1. 1. t994 IEEE Symposium on Emerging Technologies & Factory Automa1ion Co-Evolving Genetic Algorithm with Filtered Evaluation Function Hidenoti SAKANASHI and Yukinoti KAKAZU Faculty of Engineering, Hokkaido University. North- 13. West-8, Kita-ku , Sapporo, 060, Japan. E-mail : {sakana. kakazu }@ Abscracr - As a function optimizer or a search procedure. Genetic search procedure applicable to a wide variety of problems, it is felt that such remarkable weak points should be overcome . Hence , much research into GA-hard problems has been presented, and many extended GAs have been proposed. Some of them focus on maintaining adequate diversity of the strings in the population, using sharing [4]. incest pre vention [3 ], crowding [10], introducing ecological frameworks [2], and so on. Almost all of them aim at solving the specific types of hard problem, and seem to be over-sensitive to parameter senings. Algorithms (GAs) are very powerful and have many advantages. Fundamental research concerning the internal behavior of GAs has highlighted their limitations as regards search performances for what are called GA-hard problems. The reason for these difficulties seems to be that GAs generate insufficient strategies for the convergence of populations . To overcome this problem, an extended GA. which we name the filtering-GA, that adopts the concept of co-evolution, is proposed. It has two GAs , and the y influence each other through their evaluation process. 3. CO-EVOLUTION I. INTRODUCTION In a static environment, agents, which have certain mechanisms for improving their performance and can change its own structure, will acquire stable structure and can show better performance. Then, whether that perfonnance is optimal or not for given environment, they wiU never change stable structure. Such structure is one of local optima. On the other hand, in the dynamicaUy vary ing environment, they may keep changing their struc ture to improve performance and avoid sticking into local optima. If the environment changes lo suppress their perfonnance impro vement, moreover, it is diffi cu lt for the agents to improve their performance, and it is expected that the structure acquired in such en vironment is more adaptive and robust. Here, consider the environmen l as problem, and agents as solutions or strategies for obtaining them. It is reported that such system can solve [6] and is called co-evolution system. The co-evolutionary system has competitive re lationship between its components. In above case, competitors have different roles, e .g. , problem and solutions , but it is not only a type of coevolutionary system. Tournament evaluation in genetic programming is adopted to reduce the computational load [!] . There also is a system using two types of agents with different aims, planning and scheduling, for solving the problem of manufacturing [8]. In this study , there are one environment and two agents . The environment is the objective function, and the agents are GAs. Two GAs influence evaluation processes of opponents, but they aren't competitors. One change the appearance of evaluation function of opponent, and the population of the opponent is used in evaluation of its population. Through this cyclic re lationship between two GAs, the system can avoid local optima without interfering optimization of the objective fW>Ction. As a function optimizer or a search procedure , GAs are very powerful, and can perform robust search through multi-point search using the population. So they have been applied to many fields {4]. Fundamental research concerning their internal beh.-ior, howe ver. has re v e aled the lim itations as regards search performance. This kind of problems singled out by suc h research are known as GA -hard pro blems. Whether the y are GA-hard or not, they may be optimized if there is some prior know ledge, but this si tuation never o ccurs as it is not necessary to use GAs for problems whose characteristics are already known. The reason for difficu lties seems to be that, for the convergence of po pulations, GAs generate insufficient strategies. To overcome this problem, in this paper, we proposed an e. tended GA whi ch adopts the concept of co-evolution. It has a mechanism for controlling the convergence of populations . From the functiona1 point of view , the system consists of three components: the observation of convergence. its force , and the repulsion against it. To realize these functions, the system proposed in this paper uses two GAs and a filter which stores the information showing the trend of convergence . Two GAs influence each other through their evaluation process. 2. GENETIC ALGORITHMS In the simp le GA as a multi-point search procedure . the search points of the objective function F, xi, are represented in the strings of characters, S,, and are stored in the population , wh ich is represented as [[S, ]]" in this paper. Here, supposing that the strings are composed of the binary digit characters [0,1)', N is the population size. Every string is mapped into the search space of the objective function by the decoding function, D. They are tested in the objective function and receive values using the evaluation function, G. and G(S,) = F(D{s,)) = F(x,) (! ) On the basis of those values, the genetic operators act on the population and produce the population of the ne xt generation. Through repeated reproduction of the population, strings can receive a larger value from the e valuation func tion. and the average of those values will increase with each population. The notion of the schema is important for analyzing the behavior of GAs. It consists of the trinary characters [0.1.# 1. The character # is called the don't care mark and matches both 0 and I. That is to say, the schema is a set of perfectly matching strings. In contrast to suings in the population that indicate points in the search space. the schemata specify regions thereof. Clearly, schema with a large order are likely to be e ffected by mutation. and schema with a long defining length wiU tend to be influenced by crossover. This fact is the essence of the schema theorem [7]. GA-hard problems !iteraUy mean types of problem which simple GA can't easily sol ve. Since GAs are known as a robust 0-7603-2t14-6/941$4.00 © 1994 IEEE. 4. FlLTIRING GENETIC ALGORITHM 4.1 ConcepiUal D yTifl!1Jics of F i ltering-GA GA-hard problems can be thought of as having a landscape with many slatic or dynamic local peaks, and we now assume that the objective is to maJtimize such a multimodal function . Without prior knowledge for solving the problems to which they are being applied. it is difficult for any search procedure to completely avoid the local peaks. To suppress mistaken convergence on the local peaks, the extended GA proposed in this paper, the filtering -GA, repeats its searches many times. In this way, it is possible to repeat the fast evolution of the population, and to discover many local optima. Furthennore, if the system can restart from an unexplored region, the search is expected to be more effective, and such search will find the most promising regions sequentially until the search space is completely explored or the system is terminated by an external control. To re liably locate many peaks in the landscape of a multimodal objective Function in one computation, the filtering-GA changes the effect of the objective function on the dynamics of the GA. If the evaluation value around a local optimal area already 454 ~-· - .. -- · . - -- ----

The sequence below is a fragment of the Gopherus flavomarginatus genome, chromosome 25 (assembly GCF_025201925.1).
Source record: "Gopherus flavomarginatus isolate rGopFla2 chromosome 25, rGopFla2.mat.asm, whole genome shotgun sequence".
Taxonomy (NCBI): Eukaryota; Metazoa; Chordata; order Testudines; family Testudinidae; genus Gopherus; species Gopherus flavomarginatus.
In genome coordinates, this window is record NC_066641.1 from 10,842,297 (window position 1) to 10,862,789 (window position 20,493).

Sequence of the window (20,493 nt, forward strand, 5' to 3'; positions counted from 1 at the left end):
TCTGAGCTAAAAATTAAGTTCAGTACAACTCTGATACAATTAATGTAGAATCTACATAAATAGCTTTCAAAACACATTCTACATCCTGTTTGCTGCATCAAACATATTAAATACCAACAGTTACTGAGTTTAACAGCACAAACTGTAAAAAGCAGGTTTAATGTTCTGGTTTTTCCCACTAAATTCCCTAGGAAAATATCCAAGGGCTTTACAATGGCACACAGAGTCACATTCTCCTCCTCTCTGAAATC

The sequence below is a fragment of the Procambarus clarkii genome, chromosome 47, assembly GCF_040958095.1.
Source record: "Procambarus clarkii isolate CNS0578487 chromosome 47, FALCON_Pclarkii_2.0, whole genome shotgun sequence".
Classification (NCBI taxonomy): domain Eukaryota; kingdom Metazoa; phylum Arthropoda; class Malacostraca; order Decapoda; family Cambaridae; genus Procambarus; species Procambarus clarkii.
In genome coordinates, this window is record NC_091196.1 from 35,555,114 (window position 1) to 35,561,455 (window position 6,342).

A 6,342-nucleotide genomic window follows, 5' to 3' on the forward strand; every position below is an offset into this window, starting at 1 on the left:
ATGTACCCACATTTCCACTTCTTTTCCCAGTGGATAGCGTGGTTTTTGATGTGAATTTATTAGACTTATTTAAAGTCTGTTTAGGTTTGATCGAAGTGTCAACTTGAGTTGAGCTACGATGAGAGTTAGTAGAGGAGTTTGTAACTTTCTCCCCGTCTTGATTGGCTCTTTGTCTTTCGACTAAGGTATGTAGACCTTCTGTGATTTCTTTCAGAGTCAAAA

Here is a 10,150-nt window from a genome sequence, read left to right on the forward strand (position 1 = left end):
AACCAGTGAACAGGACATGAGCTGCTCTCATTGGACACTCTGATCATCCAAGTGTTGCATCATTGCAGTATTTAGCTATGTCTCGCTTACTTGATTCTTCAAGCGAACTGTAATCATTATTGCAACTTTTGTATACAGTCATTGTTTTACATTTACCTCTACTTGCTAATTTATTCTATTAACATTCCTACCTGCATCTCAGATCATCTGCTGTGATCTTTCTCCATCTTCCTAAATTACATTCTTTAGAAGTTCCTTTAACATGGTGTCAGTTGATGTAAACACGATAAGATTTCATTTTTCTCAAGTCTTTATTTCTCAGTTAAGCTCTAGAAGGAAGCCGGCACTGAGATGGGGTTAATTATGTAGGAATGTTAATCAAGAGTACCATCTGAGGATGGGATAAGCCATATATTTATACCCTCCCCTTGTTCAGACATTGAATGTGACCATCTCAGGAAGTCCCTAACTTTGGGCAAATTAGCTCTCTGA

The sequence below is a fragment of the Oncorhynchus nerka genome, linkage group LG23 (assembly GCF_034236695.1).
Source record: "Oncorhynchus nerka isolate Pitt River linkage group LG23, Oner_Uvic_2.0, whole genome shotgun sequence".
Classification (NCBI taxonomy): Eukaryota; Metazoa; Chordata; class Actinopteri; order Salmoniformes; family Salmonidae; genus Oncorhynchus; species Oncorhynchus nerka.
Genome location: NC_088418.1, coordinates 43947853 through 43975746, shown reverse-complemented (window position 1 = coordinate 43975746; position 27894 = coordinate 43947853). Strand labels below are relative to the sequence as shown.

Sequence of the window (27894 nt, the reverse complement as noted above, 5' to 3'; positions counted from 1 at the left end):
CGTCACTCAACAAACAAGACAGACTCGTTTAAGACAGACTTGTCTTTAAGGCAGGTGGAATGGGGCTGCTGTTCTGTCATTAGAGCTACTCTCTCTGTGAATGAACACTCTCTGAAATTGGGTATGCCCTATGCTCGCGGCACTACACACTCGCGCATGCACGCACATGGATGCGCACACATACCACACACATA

2. 2. discovered decreases, the population will move toward another optimaJ area. In order _to realize ~ i s mec~s~ autonomously, we propose the followmg operatmns: ftltenng, covering, and extractl.on. Whether the original string S is or isn't io the region represented by the schema H , the new string S"" .. generated by the covering operation is in this region. If the expected evaluation value of the schema is large, it is quite possible that new strings generated by tllis tnapping will get high evaluation values. 4.1 .I Filtering Operation 4 .1.3 Schema Extraction The first operation of filtering is described here. The filter consists of two sequences of length I, which correspond to the length of the strings, and consist of real numbers, v" and v'. The jth element of the sequence V' is represented hy v; Using t.his filter. the The extracted schema is represented by H"' . The values of all its p.ositions are defined by the following equations: 0, if z<l - P.., , (7) 1, ifz>P,u• { #, otherwise. h = 't string S, is evaluated by the modified evaluation function, as follows: G••• (S.)=G(S,)- ±•:•. ,., ., _L:J s'J N (2 ) (8) •- where s, is the value {0,1) of the jth position of string S,. As seen whe re Pu, is the system parameter named the in this equation, if v; is large. the strings which have values h (0 or 1) in lhejth position will receive a small evaluation value. Then, if v;, in which j and h correspond to the local optima. has a large value, the population will move away from these local optima and IS expected to find another local optima. After it has converged on one local optima, the population can be led away to another local optima efficiently if the change of the filter is controlled properly. Because the system doesn 't know what the local and global optima are, it is impossible for the filter values to change when one of the local optima is found. Therefore. the degree of convergence ts used for deterrmmng the filter values. because the population tends to converge on pealcs in the landscape of a problem whether is calculated as: they are optimal or not. Namely, all threshold, 0.5 ~ Puo ~ 1, and z is the mean allele value at position j . Eq. 7 is named the extract function. v; = v ; *t,{ 4.2 Schematic Structure of Filtering-GA The filtering-GA consists of two GAs and a filter as shown in Fig. 2. OneGA is named GA,•. This is almost the same as a simple GA except in its evaluation of strings. Systems which consist of several GAs have already been proposed, such as the multi-level GA [Grefenstette86] and so on. The two GAs in the filtering-GA malce no hierarchy, and are not equal. They interact with each other and evolve like a co-evolution system. The strings of GAm are represented as S,w and the size of the population [[S,"Jt· is N,. Its suings are evaluated through t.he filtering operation. The other GA is named GAsch• and the members of its population are represented in the form of schemata {0.1.#) . Every schema S,"" in the v; G~S,) xcomp(h,sJ}. 0, if h >' S· , h comp(h ~s - ) = { ~' v 1• ot erwtse. extraction (3 ) population [[S,"" J(· of GAsch is evaluated using the covering (4) operation. The population size of [[S,""]]"· is given by N,. The filter is generated from GAsch and affects the evaluation of GA 50• That is, is the observed fllness of allele h at position j in the current population. lf there are many strings whi c h ha,~ e value h in the jth pos ition and their evaluation values are large. ': w ill be large. The filter generated by these equations lowers the evaluation values of strings which have value h in the jth position, in its evaluation of the next generation by eq. 2 . As a result of this procedure, the population moves away from the region where it has converged (Fig. 1). t~~~ "i"'jy,.t ~t ~ Fig. 2. Schematic diagram of filtering-GA. 4.3 Interaction among Two GAs and Objectivt Function Fig. 1. Image of filtering operation. 4 .3 .I Evaluation Functions 4 .1.2 Covering Opera tion The evaluation function of GAm• G,v, is given as the next equation. and every soing S,"" of GAstr is evaluated a.s follows : Th~ second ?peration of the filterin.g -GA is the covering operation. Th1.s operation forces the populauon to converge in a particular G,,(sw ) =G(S")-C, reg10n [9] . Consider a schema Has a template of strings which have windows at the position of the don't care marks #s. Then the new string s~· is generated by putting this template on one string S. This operation is formalized as follows: s- = cover(H.S), (5) ( ) _ _ 1 , if hi "#, 5 6 ' - hi, otherwtse. ±vf. (9) i•O where G is given in eq. 1. s,~ is the value of the jth position of S,'", v; is the jth value in V' of the filter, C, is the system variable, and 0 s C, s 2 . Because the filter stores the tendency of convergence, the population ofGA.a moves away from the region of convergence. At each generation. the system records the maximum and the average values calculated as G. If the best G value discovered by GAm in a certain generation exceeds the {s 155